Still, it was nice to know people were even here. The empty stretches were awful. I don’t think it’s good for your mental health to be so alone. Not just in the sense that there are no people, but also because there wasn’t much of anything. No animals, no bugs, no plants. Like being on a strange barren planet.
I passed a few empty homes, and finally made up my mind that those were the ones that scared me the most. They were always falling apart, broken and abandoned. The roofs were missing about two thirds of their shingles, and the paint, if there ever had been any, was all faded away. One had several large holes in it’s roof, spots where the wood must have rotted and collapsed. The strange thing about them was that they always had furniture in them still, clearly visible through the windows. Sometimes there would be stuff out in the yard. I saw a bike, and even went to see if it was worth taking. Obviously no one was around to own it, and I could use a faster means of transportation. But then the whole thing was rusted beyond all usefulness.
What caused this stuff to get left behind? I could never blame anyone for leaving this dump, but you’d think they’d take their things with them. And even if they didn’t, I’m sure the neighbors wouldn’t pass a chance to salvage this stuff. Admittedly, what I could see with the little light left to me through the windows, which were all always broken it seemed, looked scratched up, as if an animal had gotten to it.
And it was out of one of these houses that I saw a flicker of eyes. My heart beat fast, but it seemed as if I couldn’t move worth a damn. Somewhere in the back of my mind it amused me that my response to danger is to stop moving. Real useful. Maybe I could step it up a notch, huh? Move on to wetting myself. At least then the stink might drive it away. Moron. Whatever it was that had looked at me, it was moving around. I could hear the wood creak. Oh, it’s probably big. There had been coyotes in the area, although lately those had started to disappear. None sighted in months. Usually there were a few menacing some poor dog that sleeps outside or something, and you’d hear about it.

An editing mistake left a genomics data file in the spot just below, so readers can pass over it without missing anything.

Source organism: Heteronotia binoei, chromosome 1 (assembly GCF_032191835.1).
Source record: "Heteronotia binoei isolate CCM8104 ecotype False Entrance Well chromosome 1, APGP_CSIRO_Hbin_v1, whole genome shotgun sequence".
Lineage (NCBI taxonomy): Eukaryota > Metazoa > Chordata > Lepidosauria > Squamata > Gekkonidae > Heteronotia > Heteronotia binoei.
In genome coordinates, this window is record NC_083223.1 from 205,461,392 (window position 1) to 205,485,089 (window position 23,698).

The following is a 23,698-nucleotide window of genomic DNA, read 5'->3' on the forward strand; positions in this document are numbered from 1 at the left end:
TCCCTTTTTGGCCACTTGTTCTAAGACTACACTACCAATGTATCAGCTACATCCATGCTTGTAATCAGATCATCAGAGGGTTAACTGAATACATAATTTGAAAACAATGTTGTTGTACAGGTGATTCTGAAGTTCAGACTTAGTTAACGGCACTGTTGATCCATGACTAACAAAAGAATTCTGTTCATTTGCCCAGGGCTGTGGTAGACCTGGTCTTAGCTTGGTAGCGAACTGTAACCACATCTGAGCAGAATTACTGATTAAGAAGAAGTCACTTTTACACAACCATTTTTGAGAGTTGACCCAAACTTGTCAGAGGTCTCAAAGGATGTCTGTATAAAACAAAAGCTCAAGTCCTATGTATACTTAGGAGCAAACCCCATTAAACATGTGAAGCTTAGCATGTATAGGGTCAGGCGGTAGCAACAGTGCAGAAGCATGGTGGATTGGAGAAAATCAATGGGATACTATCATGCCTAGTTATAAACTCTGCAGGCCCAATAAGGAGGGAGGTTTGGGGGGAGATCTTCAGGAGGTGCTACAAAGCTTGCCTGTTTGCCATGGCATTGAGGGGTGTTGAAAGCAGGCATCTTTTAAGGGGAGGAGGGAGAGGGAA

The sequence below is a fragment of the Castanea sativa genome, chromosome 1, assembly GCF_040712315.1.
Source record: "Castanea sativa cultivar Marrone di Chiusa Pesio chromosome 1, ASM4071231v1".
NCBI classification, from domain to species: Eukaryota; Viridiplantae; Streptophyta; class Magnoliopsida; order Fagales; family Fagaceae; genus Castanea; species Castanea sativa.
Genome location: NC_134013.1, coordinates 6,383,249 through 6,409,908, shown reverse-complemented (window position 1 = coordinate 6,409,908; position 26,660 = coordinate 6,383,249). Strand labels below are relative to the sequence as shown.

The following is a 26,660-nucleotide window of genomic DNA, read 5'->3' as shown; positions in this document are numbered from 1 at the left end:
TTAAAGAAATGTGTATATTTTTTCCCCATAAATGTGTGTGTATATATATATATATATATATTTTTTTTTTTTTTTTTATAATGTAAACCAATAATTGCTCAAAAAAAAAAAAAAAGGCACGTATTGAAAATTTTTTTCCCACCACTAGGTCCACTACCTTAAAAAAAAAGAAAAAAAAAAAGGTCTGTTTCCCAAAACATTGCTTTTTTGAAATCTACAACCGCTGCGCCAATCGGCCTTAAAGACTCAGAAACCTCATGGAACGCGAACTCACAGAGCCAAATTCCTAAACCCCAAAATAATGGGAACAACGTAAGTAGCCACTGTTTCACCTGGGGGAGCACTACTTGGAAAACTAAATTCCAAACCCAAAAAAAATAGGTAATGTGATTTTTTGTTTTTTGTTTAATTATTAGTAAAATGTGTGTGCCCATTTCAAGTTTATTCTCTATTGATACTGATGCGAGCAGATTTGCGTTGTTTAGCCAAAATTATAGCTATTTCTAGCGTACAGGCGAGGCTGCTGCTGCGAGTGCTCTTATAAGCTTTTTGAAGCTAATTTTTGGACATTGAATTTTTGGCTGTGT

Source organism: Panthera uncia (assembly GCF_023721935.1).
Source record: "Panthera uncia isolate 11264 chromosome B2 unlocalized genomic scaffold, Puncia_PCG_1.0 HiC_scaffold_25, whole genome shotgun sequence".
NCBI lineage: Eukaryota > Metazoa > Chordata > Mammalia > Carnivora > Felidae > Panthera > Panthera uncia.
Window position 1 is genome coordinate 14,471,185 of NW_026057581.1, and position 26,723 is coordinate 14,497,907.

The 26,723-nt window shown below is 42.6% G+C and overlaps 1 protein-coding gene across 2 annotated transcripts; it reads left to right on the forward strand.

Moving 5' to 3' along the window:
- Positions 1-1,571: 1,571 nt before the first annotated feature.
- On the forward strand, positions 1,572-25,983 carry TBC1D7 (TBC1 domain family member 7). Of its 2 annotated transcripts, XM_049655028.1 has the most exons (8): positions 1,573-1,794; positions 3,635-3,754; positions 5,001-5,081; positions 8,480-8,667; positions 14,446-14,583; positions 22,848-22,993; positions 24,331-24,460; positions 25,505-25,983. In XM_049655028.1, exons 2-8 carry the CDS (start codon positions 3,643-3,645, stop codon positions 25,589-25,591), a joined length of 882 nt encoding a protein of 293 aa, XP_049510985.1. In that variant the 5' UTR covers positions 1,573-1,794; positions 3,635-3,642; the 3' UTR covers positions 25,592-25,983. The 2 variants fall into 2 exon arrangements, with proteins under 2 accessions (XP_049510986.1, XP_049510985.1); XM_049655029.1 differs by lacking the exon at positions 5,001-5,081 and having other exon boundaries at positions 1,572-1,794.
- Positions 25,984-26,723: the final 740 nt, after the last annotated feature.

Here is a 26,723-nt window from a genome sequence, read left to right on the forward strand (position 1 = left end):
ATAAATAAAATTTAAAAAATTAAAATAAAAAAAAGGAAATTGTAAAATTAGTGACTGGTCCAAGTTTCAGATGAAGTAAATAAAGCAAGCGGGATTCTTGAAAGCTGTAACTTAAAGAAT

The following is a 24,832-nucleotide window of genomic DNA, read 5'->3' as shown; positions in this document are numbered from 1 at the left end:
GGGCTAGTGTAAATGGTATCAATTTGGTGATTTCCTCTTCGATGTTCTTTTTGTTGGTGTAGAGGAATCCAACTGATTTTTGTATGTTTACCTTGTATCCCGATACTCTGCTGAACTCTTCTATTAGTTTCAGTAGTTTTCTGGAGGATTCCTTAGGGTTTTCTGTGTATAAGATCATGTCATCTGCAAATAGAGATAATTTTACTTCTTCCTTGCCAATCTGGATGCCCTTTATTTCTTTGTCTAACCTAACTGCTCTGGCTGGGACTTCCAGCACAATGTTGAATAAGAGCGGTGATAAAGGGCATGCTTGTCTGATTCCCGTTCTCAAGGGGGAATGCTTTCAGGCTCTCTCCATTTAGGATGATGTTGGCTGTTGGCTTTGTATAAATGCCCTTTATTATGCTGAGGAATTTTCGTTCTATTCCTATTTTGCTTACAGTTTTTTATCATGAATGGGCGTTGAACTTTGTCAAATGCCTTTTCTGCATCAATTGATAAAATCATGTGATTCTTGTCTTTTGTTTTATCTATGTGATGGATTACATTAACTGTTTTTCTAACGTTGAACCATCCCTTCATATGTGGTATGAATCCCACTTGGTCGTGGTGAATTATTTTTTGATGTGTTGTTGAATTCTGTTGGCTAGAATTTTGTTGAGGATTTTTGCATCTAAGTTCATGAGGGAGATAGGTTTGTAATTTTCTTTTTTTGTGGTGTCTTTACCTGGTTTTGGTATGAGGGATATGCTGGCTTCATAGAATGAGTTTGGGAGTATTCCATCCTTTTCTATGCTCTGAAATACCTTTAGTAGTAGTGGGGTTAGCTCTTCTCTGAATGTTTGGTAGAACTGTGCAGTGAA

So it must be a coyote. They don’t attack people, do they? I may have heard some stories of small children getting attacked by coyotes, but adult humans were off the menu. Not that I wasn’t still afraid. It probably was hungry. Not much to eat around here. It might be desperate. I’m sure if I were a starving coyote my miserable personage would look delicious right about now. Mmmmm… me.
Great, now I’ve lost it, I’m contemplating what I’d taste like to a wild animal.